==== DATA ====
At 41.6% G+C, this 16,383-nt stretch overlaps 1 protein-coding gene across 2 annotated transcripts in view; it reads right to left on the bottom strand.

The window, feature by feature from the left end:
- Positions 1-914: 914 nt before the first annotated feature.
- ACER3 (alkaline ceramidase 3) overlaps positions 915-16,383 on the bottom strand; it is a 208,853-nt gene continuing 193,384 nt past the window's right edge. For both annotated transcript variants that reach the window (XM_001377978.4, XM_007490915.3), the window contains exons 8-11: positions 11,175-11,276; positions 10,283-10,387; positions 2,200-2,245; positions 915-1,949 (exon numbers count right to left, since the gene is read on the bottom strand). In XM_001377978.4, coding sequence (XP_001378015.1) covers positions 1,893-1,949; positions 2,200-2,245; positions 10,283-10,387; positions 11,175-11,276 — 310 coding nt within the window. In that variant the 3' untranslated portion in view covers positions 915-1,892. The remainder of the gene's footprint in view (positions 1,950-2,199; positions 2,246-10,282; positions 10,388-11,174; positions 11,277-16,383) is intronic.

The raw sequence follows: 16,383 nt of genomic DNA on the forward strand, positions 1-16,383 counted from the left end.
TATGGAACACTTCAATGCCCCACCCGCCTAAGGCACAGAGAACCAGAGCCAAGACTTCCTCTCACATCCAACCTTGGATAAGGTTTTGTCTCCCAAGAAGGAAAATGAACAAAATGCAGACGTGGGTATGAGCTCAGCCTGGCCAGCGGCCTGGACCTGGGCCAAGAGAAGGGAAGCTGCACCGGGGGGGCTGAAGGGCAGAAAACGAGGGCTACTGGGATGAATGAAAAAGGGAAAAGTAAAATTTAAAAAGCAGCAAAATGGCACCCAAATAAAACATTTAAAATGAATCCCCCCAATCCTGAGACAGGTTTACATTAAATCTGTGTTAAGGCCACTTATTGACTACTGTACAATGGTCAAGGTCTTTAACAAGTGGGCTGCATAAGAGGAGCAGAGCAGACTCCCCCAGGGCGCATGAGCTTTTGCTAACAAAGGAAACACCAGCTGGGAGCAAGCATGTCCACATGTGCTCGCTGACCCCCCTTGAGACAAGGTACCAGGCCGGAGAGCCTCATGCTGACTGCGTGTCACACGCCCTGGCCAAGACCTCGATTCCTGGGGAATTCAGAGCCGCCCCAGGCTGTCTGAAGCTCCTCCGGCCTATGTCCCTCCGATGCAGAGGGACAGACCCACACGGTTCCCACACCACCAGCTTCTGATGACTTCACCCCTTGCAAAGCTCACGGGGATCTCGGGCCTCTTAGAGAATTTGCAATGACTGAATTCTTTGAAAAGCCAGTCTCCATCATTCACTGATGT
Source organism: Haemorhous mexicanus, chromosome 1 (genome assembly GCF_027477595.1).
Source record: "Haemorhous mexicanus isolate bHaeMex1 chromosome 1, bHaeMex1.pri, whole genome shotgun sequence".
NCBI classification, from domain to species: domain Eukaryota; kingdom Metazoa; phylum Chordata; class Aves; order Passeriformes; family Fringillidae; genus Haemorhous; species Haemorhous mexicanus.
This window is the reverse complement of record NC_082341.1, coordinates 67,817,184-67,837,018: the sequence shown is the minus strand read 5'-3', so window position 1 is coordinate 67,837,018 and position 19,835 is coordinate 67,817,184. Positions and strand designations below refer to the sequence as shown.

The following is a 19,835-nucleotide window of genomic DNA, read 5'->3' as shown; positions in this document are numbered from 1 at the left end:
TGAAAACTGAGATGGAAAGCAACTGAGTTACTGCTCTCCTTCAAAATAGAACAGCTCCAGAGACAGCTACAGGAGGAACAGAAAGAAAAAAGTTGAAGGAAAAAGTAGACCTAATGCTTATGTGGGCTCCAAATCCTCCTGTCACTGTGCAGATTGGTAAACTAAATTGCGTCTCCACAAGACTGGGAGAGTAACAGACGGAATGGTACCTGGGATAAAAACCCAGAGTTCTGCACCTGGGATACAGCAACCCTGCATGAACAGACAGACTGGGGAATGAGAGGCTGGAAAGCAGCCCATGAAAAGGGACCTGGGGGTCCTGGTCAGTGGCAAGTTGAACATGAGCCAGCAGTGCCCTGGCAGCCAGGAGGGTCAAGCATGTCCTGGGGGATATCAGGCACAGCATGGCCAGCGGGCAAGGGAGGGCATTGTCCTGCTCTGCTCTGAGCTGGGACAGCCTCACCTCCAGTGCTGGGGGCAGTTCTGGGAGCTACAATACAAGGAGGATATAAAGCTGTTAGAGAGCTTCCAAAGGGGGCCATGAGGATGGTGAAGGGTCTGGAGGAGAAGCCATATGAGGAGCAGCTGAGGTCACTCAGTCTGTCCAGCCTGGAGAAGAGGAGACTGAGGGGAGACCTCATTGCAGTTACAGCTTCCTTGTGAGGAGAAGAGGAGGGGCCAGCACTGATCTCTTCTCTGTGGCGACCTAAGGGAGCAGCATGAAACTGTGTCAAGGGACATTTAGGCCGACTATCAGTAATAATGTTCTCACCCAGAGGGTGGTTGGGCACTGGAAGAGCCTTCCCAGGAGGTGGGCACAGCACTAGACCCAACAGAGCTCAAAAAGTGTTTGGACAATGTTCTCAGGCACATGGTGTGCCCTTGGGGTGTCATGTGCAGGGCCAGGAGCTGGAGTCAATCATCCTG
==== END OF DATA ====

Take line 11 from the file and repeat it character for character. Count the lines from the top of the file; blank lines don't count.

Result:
The following is a 19,835-nucleotide window of genomic DNA, read 5'->3' as shown; positions in this document are numbered from 1 at the left end: